Scientists debate whether all seals evolved from a single land ancestor, or whether true seals developed independently of the eared seals and the walrus. Recent molecular evidence from deoxyribonucleic acid (DNA), the genetic material found in all living organisms, suggests that true seals, eared seals, and the walrus are all more closely related to each other than to any other mammal. This indicates they all had the same land ancestor.
Seals moved into the southern hemisphere only in the last few million years-long after they had become common and diverse in the north. In Antarctic waters, they evolved into unique species such as the Weddell, crabeater, and leopard seals.
The monk seals remained in the tropics, perhaps lagging behind as their relatives crossed the equator into southern latitudes. Scientists consider the Hawaiian monk seal to be a living fossil. While modern seals have fused tibia and fibula bones in their flippers, the Hawaiian monk seal still has separate tibia and fibula bones in its hind flippers-a condition seen in the earliest fossil seals. Even the structure of the large vena cava blood vessel in the Hawaiian monk seal resembles that of bears and dogs more than that of other seals.
VII ENDANGERED SEALS
Natural predators of seals include large sharks, especially the great white shark, the orca, or killer whale, and other seals such as the leopard seal. Polar bears kill seals on land and ice in the Arctic. There are even reports of eagle attacks on baby Caspian seals.
Perhaps the greatest menace to seals are humans, who have long hunted seals for food and seal skins, used for clothing and even housing and small boats. Commercial sealing developed into a profitable business in Europe and colonial America by the 1700s. Like whales, seals were hunted for their blubber, which was converted to oil for fuel, lubrication, and tanning. Fur seals were especially valued for their luxuriant pelts. Today seals are still killed for their skins in some countries, such as Canada and Russia.
After only fifty years of commercial hunting in the 1800s, the northern elephant seal became nearly extinct. Hawaiian and Mediterranean monk seals live along warm shores and are easily approachable, making them particularly vulnerable to human hunters. Both monk seal species are currently endangered. A third monk seal, once abundant throughout the Caribbean Sea, became extinct by about 1950.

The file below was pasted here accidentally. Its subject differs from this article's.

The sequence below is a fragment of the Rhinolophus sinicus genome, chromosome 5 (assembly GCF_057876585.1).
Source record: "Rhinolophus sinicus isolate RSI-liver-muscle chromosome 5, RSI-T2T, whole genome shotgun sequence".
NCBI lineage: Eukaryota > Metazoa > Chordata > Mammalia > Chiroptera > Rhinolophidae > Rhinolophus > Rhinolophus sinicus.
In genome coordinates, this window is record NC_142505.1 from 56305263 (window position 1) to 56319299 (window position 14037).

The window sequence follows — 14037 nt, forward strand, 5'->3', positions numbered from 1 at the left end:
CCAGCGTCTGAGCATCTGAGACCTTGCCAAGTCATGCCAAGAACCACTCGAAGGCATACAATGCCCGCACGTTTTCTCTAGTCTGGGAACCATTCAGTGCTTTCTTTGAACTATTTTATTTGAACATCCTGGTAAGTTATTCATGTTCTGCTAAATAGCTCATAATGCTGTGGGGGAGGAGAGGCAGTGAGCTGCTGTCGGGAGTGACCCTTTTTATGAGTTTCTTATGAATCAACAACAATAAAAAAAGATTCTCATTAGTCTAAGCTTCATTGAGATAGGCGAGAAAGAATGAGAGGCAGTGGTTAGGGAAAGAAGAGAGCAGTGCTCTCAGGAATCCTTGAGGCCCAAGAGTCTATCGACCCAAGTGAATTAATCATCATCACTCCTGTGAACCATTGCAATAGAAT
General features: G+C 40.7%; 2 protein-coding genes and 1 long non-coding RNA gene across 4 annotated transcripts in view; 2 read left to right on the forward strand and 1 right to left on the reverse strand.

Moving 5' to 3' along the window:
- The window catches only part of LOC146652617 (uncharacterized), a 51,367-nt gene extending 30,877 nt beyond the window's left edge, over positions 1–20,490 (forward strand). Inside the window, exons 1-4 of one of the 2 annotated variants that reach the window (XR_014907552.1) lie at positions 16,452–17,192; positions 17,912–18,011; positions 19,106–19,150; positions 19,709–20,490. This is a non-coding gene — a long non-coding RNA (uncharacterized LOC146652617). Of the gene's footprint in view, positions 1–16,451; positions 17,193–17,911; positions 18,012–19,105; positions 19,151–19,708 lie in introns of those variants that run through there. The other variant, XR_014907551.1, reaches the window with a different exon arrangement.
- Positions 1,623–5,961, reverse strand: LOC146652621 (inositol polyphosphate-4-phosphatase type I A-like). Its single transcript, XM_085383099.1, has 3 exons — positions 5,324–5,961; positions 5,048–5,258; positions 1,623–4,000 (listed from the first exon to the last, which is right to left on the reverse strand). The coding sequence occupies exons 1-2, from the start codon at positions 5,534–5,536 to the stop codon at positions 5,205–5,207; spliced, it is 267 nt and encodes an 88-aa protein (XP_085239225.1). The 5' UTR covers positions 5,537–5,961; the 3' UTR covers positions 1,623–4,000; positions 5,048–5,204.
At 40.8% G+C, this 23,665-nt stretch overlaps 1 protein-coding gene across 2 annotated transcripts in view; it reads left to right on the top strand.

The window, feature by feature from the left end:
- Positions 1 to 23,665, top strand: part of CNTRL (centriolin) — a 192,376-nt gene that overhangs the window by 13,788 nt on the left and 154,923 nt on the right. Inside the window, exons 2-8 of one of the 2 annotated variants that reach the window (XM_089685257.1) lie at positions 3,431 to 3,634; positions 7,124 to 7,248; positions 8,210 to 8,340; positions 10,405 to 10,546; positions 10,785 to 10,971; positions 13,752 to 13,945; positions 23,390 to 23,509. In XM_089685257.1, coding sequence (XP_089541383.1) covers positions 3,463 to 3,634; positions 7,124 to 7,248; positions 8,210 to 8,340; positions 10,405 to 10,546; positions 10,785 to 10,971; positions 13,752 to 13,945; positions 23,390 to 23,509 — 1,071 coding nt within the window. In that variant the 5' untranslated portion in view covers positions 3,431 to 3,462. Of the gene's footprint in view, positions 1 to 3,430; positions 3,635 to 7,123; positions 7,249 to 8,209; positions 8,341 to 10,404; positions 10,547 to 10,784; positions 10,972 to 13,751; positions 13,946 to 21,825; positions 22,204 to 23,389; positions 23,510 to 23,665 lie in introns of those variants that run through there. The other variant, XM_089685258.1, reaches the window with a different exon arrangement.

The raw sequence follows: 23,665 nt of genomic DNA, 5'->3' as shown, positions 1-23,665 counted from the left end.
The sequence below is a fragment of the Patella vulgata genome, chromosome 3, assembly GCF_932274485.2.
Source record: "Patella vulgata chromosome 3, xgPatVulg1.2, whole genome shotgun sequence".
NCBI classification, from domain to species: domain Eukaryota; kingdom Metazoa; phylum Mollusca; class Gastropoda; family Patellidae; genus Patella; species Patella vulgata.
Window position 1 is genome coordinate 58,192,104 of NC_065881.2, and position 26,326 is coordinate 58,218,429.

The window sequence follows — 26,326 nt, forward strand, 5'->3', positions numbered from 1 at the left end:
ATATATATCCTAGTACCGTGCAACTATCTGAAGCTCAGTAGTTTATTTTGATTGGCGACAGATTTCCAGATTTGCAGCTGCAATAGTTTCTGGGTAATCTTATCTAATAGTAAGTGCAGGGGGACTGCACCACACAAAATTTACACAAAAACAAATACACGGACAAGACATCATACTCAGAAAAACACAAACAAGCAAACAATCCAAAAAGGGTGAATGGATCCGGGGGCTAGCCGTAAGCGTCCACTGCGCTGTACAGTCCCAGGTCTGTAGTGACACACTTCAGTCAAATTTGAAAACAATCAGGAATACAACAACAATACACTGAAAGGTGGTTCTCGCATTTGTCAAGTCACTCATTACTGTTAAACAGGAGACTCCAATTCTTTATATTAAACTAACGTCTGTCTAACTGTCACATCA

One of the first formal attempts to protect seal populations occurred in 1911, when the United States, Canada, Russia, and Japan agreed to ban open-sea hunting of seals. After Mexico banned seal hunting in 1922, the northern elephant seal population began to grow. In 1910, only 100 seals were found on Isla de Guadalupe; today this species numbers around 150,000 and has recolonized much of its former range from northern Mexico to southern Alaska. However, another species, the Guadalupe fur seal, hunted during the same period, has not recovered its former abundance along the California and Mexican coasts.
Some countries have enacted laws to protect seals and other marine mammals. Sadly, these laws came too late to save the Caribbean monk seal. Even though the hunting of seals is now much less intense than in the past, threats from pollution, especially oil spills, and the accumulation of marine debris such as lost or discarded fishing line and nets still cause many deaths among seals.
Scientific classification: Seals are classified in the suborder Pinnipedia of the large mammalian order, Carnivora. The true seals make up the family Phocidae, and the harbor seal is classified as Phoca vitulina; the northern elephant seal is classified as Mirounga angustirostris; and the Hawaiian monk seal is classified as Monachus schauinslandi. The eared seals make up the family Otariidae and include the northern fur seal, classified as Callorhinus ursinus; and the California sea lion, classified as Zalophus californianus. The walrus is the only member of the walrus family, Odobenidae, and is classified as Odobenus rosmarus.